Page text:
Did I just go off on a political tangent? It’s 1:00 in the morning and my mind is so brilliantly clear at this time of the morning. All of my loose screws stop rattling around in my brain and everything settles down into a general state of sublime harmony with the universe as I know it.

So, Watergate Salad. This went splendidly with our Christmas dinner; the perfect counter point to the general savoriness of our meal. It’s delicious and probably ought to be considered more of a dessert than a salad. Maybe it is called a salad because it is green. I don’t know. I mean, let’s do a quick review of the ingredients and you raise your hand when you think I list something that is not found in a dessert: pudding………..marshmallows………crushed pineapple……….pecans……….Cool Whip. (FYI–if you counted the dots and it is driving you crazy that I have a random number of dots between each word, then you may want to see a doctor about that little problem. Just saying.) Okay, so have you decided whether this is a dessert or a salad? I’ll make it easy on you; since we know that Watergate has become synonymous with prevarication, this is definitely a salad.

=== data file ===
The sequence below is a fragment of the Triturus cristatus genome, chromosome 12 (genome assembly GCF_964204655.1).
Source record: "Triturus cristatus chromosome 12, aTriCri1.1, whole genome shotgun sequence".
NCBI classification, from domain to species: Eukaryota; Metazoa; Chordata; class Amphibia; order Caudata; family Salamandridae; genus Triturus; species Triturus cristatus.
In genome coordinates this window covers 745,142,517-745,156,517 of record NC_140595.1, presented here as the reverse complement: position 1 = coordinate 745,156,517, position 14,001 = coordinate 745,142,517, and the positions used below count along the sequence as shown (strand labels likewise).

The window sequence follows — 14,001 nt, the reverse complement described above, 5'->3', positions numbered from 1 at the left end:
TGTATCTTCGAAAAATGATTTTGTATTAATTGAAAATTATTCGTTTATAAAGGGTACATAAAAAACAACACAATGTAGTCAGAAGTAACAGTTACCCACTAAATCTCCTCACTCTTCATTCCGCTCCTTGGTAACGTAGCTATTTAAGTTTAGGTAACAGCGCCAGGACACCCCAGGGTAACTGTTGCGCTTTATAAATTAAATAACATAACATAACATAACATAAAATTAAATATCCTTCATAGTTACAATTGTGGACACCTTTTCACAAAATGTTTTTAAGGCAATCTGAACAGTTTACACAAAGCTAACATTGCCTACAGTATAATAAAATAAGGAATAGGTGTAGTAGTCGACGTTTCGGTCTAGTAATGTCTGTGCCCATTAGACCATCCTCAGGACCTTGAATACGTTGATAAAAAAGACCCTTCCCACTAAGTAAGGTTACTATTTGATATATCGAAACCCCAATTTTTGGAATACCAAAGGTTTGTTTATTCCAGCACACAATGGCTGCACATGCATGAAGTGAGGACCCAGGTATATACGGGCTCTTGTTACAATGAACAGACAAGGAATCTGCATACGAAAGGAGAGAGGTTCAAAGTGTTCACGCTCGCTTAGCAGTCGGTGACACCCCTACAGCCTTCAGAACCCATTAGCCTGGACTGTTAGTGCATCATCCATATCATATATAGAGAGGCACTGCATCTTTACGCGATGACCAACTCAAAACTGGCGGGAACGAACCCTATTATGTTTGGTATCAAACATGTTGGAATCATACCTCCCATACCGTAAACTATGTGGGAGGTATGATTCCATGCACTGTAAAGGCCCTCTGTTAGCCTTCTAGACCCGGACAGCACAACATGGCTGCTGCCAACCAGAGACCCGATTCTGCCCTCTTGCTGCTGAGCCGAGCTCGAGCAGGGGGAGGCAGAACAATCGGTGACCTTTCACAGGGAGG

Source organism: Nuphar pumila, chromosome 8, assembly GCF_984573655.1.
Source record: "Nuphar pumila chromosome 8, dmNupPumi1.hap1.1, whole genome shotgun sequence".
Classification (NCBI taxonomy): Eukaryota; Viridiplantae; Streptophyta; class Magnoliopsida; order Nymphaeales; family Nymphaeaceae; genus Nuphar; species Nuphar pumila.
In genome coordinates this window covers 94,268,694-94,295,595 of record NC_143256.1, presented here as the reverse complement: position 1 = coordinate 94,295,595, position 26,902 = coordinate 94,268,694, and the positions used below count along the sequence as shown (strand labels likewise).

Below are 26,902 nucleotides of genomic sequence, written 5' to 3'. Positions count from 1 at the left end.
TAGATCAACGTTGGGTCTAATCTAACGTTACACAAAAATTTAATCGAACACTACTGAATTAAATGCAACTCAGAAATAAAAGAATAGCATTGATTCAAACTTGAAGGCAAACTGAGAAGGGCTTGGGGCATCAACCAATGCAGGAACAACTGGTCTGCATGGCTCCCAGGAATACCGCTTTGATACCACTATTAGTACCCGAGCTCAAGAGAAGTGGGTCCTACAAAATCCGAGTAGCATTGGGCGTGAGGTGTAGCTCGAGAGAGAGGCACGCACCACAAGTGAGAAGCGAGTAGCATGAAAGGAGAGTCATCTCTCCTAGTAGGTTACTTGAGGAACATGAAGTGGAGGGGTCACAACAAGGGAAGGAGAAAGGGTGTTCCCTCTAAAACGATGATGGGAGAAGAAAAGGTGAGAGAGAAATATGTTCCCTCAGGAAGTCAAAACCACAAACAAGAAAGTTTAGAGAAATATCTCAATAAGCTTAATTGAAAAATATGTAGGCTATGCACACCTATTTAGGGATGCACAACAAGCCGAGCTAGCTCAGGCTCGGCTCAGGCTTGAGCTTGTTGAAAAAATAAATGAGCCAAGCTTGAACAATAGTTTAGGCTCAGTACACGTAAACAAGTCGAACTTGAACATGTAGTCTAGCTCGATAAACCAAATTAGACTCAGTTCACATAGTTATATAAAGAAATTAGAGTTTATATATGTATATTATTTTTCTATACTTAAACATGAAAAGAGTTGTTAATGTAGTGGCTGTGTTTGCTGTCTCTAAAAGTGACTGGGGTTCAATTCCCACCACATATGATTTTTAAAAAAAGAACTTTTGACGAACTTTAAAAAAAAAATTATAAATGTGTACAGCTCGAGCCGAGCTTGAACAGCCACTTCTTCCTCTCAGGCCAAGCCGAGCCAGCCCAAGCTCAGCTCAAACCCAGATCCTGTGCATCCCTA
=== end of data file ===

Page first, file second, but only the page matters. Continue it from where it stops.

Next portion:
Watergate Salad
Recipe as found at Kraft Recipes

  • 1 (3.4 ounce) box instant pistachio pudding
  • 1 (20 ounce) can crushed pineapple, with juice (do NOT drain)
  • 1 cup miniature marshmallows
  • 1/2 cup chopped pecans (I did not use these)
  • 1 1/2 cups thawed non-dairy whipped topping (such as Cool Whip)

Directions

  1. Mix together the pistachio pudding, crushed pineapple with juice, marshmallows, and pecans (if using).
  2. Stir in the non-dairy whipped topping. Cover and chill for 1 or more hours.

Merry Christmas Cookies

Merry Christmas Cookies